On serpentine roads, the tightly-spaced curves did give our Ford a few panic reactions at higher speeds. But this issue was easy to fix; revving down to lower gears allowed Revo 3 more processing time to adjust to the twisty, constantly-changing directions.
Corner Stability: 8.8/10
Solid on-feel center stability was the most critical element to ensure cornering safety, and we could observe them pretty clearly in this tire. Ford handled sudden angle changes well and, in favorable conditions, tolerated low crooks and tight entries without much protesting.
Accelerations leaned a bit into the adventurous sides, but nothing truly wild; we went up to 55 MPH and back down to 40 MPH throughout a series of highway corners in a breeze, only experiencing brief delays.
Nevertheless, like most on-road AT tires, the middle side walls were too soft for certain aggressive endeavors, hesitating at sharp turns or any number beyond 60 MPH. And maneuvering around road obstacles amidst very spirited cornering did startle our car 1 or 2 feet backward, which could have been dangerous if other cars were trailing closely behind.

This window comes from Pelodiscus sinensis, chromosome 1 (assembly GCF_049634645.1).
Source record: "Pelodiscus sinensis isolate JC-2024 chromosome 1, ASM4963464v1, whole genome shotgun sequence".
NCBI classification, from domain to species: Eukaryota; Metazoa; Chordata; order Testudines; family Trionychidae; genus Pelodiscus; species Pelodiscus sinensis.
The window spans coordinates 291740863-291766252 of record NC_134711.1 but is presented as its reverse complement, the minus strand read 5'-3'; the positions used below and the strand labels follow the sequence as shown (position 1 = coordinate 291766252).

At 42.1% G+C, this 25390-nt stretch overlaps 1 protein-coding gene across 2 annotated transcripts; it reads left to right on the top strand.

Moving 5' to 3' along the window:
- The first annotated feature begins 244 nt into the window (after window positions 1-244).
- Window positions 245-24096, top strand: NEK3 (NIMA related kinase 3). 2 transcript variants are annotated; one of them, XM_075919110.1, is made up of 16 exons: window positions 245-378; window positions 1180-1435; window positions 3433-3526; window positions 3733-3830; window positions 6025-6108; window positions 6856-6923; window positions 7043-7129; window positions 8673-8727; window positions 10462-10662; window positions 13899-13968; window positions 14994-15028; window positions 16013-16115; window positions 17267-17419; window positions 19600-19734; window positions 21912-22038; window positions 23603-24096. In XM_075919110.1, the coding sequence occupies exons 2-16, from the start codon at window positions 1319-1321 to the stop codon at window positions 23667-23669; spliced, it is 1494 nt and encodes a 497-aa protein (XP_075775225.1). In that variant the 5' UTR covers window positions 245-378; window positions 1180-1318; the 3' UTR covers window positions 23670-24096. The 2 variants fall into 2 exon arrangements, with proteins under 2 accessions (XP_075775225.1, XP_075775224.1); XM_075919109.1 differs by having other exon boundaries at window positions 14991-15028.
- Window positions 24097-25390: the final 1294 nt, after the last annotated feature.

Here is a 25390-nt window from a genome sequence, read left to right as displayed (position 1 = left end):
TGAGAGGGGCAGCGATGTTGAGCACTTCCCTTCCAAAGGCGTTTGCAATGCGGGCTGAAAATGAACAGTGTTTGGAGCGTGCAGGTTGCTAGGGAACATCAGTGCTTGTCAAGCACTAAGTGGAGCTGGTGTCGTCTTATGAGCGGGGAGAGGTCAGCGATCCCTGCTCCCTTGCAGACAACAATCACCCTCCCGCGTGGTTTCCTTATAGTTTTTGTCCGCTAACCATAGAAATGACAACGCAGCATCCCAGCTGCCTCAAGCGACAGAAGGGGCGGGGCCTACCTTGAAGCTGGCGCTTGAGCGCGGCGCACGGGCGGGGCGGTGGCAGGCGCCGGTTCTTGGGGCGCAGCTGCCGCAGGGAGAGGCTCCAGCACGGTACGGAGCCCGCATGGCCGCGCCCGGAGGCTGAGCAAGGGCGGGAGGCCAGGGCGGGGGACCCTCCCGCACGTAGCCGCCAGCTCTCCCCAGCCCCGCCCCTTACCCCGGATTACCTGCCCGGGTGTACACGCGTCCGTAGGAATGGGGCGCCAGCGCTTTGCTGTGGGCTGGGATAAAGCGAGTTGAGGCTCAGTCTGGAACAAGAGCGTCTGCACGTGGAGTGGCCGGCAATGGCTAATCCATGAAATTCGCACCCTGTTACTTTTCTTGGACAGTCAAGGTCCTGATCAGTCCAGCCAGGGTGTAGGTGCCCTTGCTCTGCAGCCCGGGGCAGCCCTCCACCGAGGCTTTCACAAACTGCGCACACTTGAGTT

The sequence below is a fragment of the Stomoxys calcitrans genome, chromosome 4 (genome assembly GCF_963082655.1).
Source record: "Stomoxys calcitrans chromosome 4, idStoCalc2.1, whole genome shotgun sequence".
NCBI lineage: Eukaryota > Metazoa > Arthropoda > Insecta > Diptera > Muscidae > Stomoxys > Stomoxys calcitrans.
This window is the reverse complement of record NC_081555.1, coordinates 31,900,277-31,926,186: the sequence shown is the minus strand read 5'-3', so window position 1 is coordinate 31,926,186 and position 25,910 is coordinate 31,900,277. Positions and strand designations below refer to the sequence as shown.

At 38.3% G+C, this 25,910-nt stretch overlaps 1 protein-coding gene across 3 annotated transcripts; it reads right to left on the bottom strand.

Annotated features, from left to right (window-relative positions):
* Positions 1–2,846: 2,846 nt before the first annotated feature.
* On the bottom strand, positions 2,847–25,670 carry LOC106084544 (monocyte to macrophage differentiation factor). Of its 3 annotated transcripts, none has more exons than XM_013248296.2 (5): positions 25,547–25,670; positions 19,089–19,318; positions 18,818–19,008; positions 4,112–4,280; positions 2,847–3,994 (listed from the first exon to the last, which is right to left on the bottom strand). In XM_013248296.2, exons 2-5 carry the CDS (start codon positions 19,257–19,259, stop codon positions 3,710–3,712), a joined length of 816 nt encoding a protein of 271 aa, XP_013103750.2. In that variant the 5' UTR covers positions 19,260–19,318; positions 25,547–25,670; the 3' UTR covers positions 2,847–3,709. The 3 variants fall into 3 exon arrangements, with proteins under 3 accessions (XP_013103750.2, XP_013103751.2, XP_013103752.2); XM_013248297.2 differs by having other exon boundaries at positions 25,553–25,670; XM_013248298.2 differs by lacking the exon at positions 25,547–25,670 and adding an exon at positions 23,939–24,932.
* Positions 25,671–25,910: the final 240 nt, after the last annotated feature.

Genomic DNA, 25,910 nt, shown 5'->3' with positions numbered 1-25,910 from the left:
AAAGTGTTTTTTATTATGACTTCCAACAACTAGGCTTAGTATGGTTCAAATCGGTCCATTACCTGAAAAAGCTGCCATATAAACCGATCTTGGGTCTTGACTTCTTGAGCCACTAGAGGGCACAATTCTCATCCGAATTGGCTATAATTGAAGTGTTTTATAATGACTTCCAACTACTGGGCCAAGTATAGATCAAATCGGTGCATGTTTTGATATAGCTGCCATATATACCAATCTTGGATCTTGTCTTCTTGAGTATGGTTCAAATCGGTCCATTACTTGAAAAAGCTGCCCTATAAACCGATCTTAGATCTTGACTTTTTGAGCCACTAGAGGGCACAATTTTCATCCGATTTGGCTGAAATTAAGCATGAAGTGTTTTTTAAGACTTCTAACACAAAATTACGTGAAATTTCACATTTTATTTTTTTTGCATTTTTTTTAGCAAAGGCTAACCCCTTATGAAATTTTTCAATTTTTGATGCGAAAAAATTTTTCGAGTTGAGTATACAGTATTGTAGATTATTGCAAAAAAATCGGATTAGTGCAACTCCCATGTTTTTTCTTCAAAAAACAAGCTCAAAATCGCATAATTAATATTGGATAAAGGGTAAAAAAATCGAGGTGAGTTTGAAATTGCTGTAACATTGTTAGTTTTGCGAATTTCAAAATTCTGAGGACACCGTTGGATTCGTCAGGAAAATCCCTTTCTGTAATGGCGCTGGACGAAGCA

Steering Response: 8.9/10
Steering our way on the road with Revo 3 was delightfully non-dramatic. Like most Bridgestone siblings, it was attentive and responsive, closely aligning and carrying out inputs without missing a beat.
Naturally, regular driving conditions at straight-line and wide-radius corners posed no serious problems. Surging to higher speeds weakened a few contact points (hence the slightly muted steering feedback); but given moderate traffic density, it was hardly noticeable. We did wish it felt less tough when dealing with rugged mountain passes, though.
2. Wet Performance: 8.5/10
Wet Traction: 8.5/10
The open slots and circumferential grooves performed as well on wet roads as on dry, but only when the water was less than 3 inches deep and started draining under hot summer temperatures. That impressive confidence significantly dimmed as we entered cold hard rain; it experienced constant skittish texture around the tire edges at 6 inches of water and only worsened from there.